Avoidance Lasts More Than Six Months
To receive an official diagnosis of agoraphobia, an individual must experience these fears and avoidance for longer than six months. This is a new diagnostic criterion included in the DSM-5. In the DSM-4, which was the previous set of diagnostic criteria, only patients under eighteen years old needed to experience the avoidance for six months. This stipulation is included so the condition isn't overdiagnosed based on fleeting, unrelated, or transient fears. With that said, patients don't have to suffer for six months before seeking treatment. Even if the underlying cause isn't diagnosed as agoraphobia, fears severe enough to cause this avoidance should be treated. The longer the fear goes without treatment, the more ingrained the avoidant behaviors tend to become. Even if patients don't avoid every potentially triggering situation, they might still experience extreme and disproportionate stress that makes them want to avoid the situation. This can count toward a diagnosis. In the end, the exact label for the phobia doesn't matter. If individuals are experiencing fear so severe that it affects their day-to-day functioning, and they're avoiding situations for more than six months, there's some kind of anxiety disorder that needs treatment.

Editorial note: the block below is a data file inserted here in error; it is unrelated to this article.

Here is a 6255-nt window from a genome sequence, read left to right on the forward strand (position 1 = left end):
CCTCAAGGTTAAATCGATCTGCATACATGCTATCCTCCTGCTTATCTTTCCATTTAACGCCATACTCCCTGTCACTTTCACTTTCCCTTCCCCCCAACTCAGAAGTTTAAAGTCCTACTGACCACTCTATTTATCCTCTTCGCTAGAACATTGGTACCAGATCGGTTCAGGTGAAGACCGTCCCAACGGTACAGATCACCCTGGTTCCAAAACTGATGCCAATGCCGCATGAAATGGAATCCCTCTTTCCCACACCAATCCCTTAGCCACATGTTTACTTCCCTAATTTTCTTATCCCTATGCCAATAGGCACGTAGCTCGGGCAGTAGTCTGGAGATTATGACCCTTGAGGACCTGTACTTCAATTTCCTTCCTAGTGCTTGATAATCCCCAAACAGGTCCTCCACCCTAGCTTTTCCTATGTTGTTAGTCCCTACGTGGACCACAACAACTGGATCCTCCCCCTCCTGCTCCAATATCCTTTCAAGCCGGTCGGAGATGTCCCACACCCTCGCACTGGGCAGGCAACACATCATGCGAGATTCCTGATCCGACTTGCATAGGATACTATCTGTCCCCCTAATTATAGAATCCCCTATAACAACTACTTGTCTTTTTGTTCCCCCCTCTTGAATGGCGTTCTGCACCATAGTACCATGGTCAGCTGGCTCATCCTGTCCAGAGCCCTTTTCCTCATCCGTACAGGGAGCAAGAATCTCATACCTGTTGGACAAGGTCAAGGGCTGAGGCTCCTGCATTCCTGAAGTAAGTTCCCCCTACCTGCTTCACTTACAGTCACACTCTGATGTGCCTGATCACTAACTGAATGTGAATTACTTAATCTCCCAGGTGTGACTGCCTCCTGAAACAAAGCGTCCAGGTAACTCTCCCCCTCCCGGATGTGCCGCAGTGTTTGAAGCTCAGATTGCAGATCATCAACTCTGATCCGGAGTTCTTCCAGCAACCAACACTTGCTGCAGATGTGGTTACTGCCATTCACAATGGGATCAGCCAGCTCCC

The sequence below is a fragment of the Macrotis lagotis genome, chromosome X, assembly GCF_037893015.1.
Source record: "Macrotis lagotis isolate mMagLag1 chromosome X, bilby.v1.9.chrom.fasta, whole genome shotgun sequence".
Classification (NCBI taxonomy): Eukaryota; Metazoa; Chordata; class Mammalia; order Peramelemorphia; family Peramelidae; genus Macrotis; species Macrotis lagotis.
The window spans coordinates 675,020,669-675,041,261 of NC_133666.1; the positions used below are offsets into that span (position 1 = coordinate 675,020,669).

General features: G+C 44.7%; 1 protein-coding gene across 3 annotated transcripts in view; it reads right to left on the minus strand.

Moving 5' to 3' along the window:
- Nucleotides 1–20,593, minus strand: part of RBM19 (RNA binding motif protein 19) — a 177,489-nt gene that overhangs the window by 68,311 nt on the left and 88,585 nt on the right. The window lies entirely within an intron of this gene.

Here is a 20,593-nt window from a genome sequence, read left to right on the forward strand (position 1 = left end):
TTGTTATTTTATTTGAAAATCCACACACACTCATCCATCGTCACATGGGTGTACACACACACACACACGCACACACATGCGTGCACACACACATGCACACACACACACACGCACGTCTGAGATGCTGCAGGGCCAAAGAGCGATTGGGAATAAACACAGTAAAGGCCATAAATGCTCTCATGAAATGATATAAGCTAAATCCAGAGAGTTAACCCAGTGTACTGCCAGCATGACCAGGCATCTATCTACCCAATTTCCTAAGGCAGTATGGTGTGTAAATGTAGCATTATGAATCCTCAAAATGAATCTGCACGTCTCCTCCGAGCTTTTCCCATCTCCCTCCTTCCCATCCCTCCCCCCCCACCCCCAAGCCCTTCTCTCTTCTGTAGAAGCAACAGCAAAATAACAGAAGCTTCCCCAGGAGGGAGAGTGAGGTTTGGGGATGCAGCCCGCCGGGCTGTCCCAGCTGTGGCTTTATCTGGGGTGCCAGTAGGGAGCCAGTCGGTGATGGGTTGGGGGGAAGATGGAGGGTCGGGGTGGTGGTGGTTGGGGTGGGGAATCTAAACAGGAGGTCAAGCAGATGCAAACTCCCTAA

Read more about the signs of agoraphobia now.